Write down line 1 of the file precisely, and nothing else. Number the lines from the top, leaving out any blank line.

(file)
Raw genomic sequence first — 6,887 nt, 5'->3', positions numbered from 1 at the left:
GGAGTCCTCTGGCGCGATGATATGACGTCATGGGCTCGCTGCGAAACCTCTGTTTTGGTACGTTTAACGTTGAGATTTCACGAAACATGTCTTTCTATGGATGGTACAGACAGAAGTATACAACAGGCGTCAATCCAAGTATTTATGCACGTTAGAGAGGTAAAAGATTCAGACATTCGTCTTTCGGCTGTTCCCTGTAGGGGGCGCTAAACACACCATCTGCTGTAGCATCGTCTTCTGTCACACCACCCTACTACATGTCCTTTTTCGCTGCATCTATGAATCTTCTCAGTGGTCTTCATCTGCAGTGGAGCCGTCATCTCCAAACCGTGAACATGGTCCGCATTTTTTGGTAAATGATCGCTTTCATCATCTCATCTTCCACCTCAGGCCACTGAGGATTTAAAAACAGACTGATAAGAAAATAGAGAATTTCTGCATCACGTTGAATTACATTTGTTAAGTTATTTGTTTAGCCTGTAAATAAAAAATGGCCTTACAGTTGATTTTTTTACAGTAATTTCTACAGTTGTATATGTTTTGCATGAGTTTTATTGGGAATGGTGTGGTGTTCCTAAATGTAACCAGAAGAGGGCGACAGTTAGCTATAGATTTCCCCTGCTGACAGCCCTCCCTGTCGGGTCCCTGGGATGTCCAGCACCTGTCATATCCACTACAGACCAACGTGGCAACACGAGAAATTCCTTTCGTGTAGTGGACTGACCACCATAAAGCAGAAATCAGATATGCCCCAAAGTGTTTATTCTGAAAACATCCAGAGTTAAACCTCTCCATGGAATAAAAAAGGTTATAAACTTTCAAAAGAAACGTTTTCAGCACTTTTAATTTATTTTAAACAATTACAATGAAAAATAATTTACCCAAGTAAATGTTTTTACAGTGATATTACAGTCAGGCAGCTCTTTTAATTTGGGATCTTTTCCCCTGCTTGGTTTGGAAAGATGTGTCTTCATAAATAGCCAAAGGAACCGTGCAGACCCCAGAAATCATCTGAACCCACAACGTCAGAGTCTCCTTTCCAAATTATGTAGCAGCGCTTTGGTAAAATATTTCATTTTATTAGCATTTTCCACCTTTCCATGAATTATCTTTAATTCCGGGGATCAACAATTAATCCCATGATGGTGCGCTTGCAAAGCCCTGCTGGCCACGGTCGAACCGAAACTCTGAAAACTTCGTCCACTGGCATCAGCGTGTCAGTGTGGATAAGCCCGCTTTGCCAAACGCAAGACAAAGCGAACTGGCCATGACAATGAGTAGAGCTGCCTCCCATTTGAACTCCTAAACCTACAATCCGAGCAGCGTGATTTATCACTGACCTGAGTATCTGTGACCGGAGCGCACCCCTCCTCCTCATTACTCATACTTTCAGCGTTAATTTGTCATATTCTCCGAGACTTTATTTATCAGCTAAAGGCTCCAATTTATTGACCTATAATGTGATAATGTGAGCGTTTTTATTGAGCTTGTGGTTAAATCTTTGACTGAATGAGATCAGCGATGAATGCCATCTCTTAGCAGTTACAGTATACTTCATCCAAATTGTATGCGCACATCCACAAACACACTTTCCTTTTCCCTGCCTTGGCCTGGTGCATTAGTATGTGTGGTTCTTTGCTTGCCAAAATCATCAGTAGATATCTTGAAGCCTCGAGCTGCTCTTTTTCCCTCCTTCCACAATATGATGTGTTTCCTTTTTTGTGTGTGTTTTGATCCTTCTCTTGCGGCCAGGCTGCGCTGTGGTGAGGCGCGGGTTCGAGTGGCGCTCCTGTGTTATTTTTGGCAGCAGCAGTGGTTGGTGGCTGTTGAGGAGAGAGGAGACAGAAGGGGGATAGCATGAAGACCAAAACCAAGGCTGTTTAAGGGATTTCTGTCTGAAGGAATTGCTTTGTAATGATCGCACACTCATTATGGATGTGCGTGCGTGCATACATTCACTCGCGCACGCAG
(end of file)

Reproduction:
Raw genomic sequence first — 6,887 nt, 5'->3', positions numbered from 1 at the left: